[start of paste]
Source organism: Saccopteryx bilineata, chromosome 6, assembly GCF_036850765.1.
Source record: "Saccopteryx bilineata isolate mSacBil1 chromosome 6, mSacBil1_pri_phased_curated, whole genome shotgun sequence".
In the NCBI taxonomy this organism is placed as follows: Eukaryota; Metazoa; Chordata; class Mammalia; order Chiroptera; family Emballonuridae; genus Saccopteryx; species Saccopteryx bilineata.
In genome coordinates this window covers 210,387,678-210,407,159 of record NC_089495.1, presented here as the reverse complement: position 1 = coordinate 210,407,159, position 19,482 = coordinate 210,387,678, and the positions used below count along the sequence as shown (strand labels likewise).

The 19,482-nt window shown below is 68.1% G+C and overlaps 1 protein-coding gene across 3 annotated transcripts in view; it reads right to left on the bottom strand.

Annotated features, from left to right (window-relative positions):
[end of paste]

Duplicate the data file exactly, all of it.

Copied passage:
Source organism: Saccopteryx bilineata, chromosome 6, assembly GCF_036850765.1.
Source record: "Saccopteryx bilineata isolate mSacBil1 chromosome 6, mSacBil1_pri_phased_curated, whole genome shotgun sequence".
In the NCBI taxonomy this organism is placed as follows: Eukaryota; Metazoa; Chordata; class Mammalia; order Chiroptera; family Emballonuridae; genus Saccopteryx; species Saccopteryx bilineata.
In genome coordinates this window covers 210,387,678-210,407,159 of record NC_089495.1, presented here as the reverse complement: position 1 = coordinate 210,407,159, position 19,482 = coordinate 210,387,678, and the positions used below count along the sequence as shown (strand labels likewise).

The 19,482-nt window shown below is 68.1% G+C and overlaps 1 protein-coding gene across 3 annotated transcripts in view; it reads right to left on the bottom strand.

Annotated features, from left to right (window-relative positions):